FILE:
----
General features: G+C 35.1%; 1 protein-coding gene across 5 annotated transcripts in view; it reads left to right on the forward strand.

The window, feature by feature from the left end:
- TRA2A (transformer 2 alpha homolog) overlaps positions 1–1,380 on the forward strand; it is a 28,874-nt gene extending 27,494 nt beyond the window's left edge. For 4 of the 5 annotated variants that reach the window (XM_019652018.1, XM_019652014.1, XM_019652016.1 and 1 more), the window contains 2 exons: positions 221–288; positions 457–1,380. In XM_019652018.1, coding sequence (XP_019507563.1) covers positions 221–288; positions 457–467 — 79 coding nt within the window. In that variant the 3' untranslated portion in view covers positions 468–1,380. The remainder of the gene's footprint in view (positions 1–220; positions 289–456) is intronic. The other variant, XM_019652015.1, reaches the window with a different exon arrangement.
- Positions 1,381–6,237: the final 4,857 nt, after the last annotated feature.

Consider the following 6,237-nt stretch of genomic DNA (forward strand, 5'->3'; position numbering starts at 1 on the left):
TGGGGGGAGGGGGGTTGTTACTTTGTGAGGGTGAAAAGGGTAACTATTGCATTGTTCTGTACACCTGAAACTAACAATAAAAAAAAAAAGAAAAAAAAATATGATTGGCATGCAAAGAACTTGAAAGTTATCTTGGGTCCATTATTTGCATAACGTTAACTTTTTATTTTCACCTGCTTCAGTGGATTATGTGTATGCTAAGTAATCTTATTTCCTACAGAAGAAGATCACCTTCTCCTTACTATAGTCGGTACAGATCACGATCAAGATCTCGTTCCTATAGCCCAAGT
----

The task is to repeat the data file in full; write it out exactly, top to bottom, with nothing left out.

General features: G+C 35.1%; 1 protein-coding gene across 5 annotated transcripts in view; it reads left to right on the forward strand.

The window, feature by feature from the left end:
- TRA2A (transformer 2 alpha homolog) overlaps positions 1–1,380 on the forward strand; it is a 28,874-nt gene extending 27,494 nt beyond the window's left edge. For 4 of the 5 annotated variants that reach the window (XM_019652018.1, XM_019652014.1, XM_019652016.1 and 1 more), the window contains 2 exons: positions 221–288; positions 457–1,380. In XM_019652018.1, coding sequence (XP_019507563.1) covers positions 221–288; positions 457–467 — 79 coding nt within the window. In that variant the 3' untranslated portion in view covers positions 468–1,380. The remainder of the gene's footprint in view (positions 1–220; positions 289–456) is intronic. The other variant, XM_019652015.1, reaches the window with a different exon arrangement.
- Positions 1,381–6,237: the final 4,857 nt, after the last annotated feature.

Consider the following 6,237-nt stretch of genomic DNA (forward strand, 5'->3'; position numbering starts at 1 on the left):
TGGGGGGAGGGGGGTTGTTACTTTGTGAGGGTGAAAAGGGTAACTATTGCATTGTTCTGTACACCTGAAACTAACAATAAAAAAAAAAAGAAAAAAAAATATGATTGGCATGCAAAGAACTTGAAAGTTATCTTGGGTCCATTATTTGCATAACGTTAACTTTTTATTTTCACCTGCTTCAGTGGATTATGTGTATGCTAAGTAATCTTATTTCCTACAGAAGAAGATCACCTTCTCCTTACTATAGTCGGTACAGATCACGATCAAGATCTCGTTCCTATAGCCCAAGT